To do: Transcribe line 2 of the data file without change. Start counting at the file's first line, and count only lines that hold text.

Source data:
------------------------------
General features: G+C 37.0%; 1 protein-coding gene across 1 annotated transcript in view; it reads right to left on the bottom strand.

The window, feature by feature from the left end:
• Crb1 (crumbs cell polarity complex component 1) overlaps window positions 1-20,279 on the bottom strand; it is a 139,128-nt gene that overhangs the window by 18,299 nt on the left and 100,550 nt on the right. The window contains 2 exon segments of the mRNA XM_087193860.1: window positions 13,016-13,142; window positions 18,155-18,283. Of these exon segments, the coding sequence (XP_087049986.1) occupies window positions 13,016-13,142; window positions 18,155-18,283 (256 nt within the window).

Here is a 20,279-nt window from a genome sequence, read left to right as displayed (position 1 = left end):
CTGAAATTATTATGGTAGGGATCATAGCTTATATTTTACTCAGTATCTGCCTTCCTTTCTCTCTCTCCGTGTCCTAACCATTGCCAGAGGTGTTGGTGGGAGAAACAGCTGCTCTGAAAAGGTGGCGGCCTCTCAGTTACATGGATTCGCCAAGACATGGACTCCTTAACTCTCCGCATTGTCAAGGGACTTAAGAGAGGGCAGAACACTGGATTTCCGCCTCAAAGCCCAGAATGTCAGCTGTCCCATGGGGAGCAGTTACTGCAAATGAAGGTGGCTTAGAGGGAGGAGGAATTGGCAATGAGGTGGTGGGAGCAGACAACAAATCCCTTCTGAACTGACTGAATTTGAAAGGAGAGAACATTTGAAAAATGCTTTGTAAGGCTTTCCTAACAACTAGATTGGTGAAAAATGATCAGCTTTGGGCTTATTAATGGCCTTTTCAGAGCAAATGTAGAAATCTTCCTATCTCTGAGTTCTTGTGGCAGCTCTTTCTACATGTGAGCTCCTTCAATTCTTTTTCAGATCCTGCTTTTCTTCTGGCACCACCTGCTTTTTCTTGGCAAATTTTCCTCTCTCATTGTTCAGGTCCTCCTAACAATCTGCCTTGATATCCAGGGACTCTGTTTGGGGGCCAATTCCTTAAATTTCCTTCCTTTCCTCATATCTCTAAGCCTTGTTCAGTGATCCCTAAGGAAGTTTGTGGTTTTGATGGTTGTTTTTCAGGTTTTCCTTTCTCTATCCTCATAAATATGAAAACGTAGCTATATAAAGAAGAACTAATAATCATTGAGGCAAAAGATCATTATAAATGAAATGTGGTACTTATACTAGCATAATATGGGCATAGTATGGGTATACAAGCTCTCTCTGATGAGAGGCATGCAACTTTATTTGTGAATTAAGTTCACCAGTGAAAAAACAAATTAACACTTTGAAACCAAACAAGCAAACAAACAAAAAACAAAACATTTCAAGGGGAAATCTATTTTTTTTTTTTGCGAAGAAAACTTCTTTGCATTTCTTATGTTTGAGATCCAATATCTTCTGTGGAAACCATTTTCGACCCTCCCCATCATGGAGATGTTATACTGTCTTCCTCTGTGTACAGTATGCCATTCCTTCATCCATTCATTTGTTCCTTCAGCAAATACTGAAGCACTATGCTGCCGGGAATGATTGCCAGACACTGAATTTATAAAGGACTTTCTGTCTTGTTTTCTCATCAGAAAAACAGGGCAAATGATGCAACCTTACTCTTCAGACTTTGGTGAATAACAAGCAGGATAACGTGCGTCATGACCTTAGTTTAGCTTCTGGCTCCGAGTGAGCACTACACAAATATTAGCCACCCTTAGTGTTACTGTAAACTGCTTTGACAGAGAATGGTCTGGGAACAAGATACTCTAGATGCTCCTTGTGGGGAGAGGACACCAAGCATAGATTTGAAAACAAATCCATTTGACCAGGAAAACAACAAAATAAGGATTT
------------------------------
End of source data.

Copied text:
The window, feature by feature from the left end: